• The ability to sponsor three kiddos from Africa (Togo, Burkina Faso, and Tanzania) through Compassion International, helping to release them from poverty and give them hope. Alex, Amede and Mamounata have taught me compassion, that the gift of giving blesses the giver, and the power of prayer.
  • The ability to be a sponsor to Amazima Ministries in Uganda, furthering the work of Christ as he reaches the unreachable.
  • The ability to be a donor to St. Jude Children’s Research Hospital. I mention these things because it is not me or my money that helps in these areas, it’s all because of an amazing God who has laid these passions upon my heart and has given me the resources to be able to do so. And it’s this giving that has changed my heart as nothing else could ever do.
  • The gift of writing, which brings me so much joy and satisfaction. I published a book last year, The Inheritance, a dream I’ve had as far back as I’ve been able to dream, and another book, Shear Madness, due out next month.

And the blessings just go on and on. Go back to my thirties? Not a chance. Not even my forties. My best days, my best life, is right here, right now.

And as a side note, at the end of my run, still dancing on my pink cloud, I nearly stepped on not one, but two, squished flat as a pancake, messy toads. If that was the enemy’s way of bringing me down from my high, it didn’t work. It simply made me drive more carefully than ever to work. Just in case… 🙂

Carpe Diem

 

 

T.G.I.F. – Gratitude Friday

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Top of My List for the Week:

3.)  Getting a letter in the mail from Mamounata, one of my sponsor children from Burkina Faso. She has such a passion for learning, for Jesus, and is so filled with gratitude. She inspires me.

2.)  Seeing my son and granddaughter come through the front door, he with that amazing, genuine smile I have always loved so much, and she with that energy and zest for life that melts this grandma’s heart. Seeing him be such an amazing daddy is such a gift.

1.)  My youngest son stopping by to visit for the first time since he moved out,  getting to see and hear how well he’s doing, and watching him as he walked through the house remembering so many things. And that same son calling me early the next morning to let me know he re-broke his arm at work, was on his way to ER, and could I meet him there. No matter how old my children are, when they want or need me for anything, it’s such an honor to be able to be there for them.  The fact that it wasn’t broken at all, but a contusion over the old break, was a blessing in and of itself. 🙂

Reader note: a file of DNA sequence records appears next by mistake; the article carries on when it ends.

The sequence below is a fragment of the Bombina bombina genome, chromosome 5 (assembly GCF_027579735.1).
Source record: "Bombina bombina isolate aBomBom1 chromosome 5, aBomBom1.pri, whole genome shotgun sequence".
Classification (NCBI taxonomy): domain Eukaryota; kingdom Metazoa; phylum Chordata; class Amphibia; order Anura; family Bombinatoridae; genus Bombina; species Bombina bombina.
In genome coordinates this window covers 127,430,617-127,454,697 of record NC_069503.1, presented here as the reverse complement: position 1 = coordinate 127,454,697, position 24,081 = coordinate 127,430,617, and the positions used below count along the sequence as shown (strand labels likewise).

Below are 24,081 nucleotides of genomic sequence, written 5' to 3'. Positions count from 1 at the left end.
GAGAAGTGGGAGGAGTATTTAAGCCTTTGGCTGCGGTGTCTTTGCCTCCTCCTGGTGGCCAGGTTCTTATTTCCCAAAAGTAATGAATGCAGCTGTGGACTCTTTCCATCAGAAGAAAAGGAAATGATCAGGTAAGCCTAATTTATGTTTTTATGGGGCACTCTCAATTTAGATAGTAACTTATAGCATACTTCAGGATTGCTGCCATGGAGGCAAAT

What are you grateful for this week? What tops your list?

“Let us be grateful to the people who make us happy; they are the charming gardeners who make our souls blossom.”  -Marcel Proust
Carpe diem.

 

“M” is for…

Mamounata.  And Alex and Amede.

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These three precious children have changed my life. They’ve taken me out of my own self-centeredness by sharing their lives with me.

Mamaounata is 9 years old, from Burkina Faso, and likes dolls and group games; Alex is 14, from Tanzania, and likes soccer and singing; and Amede is 8, from Togo, and likes soccer and group games.

Before I had begun sponsoring these kiddos, I had been praying for some time that God lead me to an area in which He wanted me to serve. A way to serve that would glorify and honor Him in the way that would make the biggest difference to His children.

And He led me to Compassion International, where I looked at these three angels and my heart was so deeply filled with a need to love them, that I knew it was right.

Sponsoring them has been such a gift and a blessing, receiving their letters in my mailbox turning a difficult day to one of gratitude. Hearing that they are praying for me? Wow! Reading that they bought clothes, rice and beans with the birthday money I’ve sent them? Again, Wow!  They tell me their favorite bible verses, what they’re doing in school, who their best friends are, ask me how my family is and that they pray for me, they draw me pictures, and on and on. The blessings are endless.

I have had people ask me why I choose to help children in another country when we have so much need right here in our own. To that I say “Each of us is called to serve in our own unique way.  I was called to this, and it’s not for me to say ‘No.'” As long as each of us is serving in some way, helping in some area of need, the world will be a much better place.

Being of service isn’t time taken from us, it’s life given.  Giving to those in need isn’t giving money away, it’s an investment.  For me, there is no better investment than investing in the life of a child. And I have so much life to live and so much more investing to do.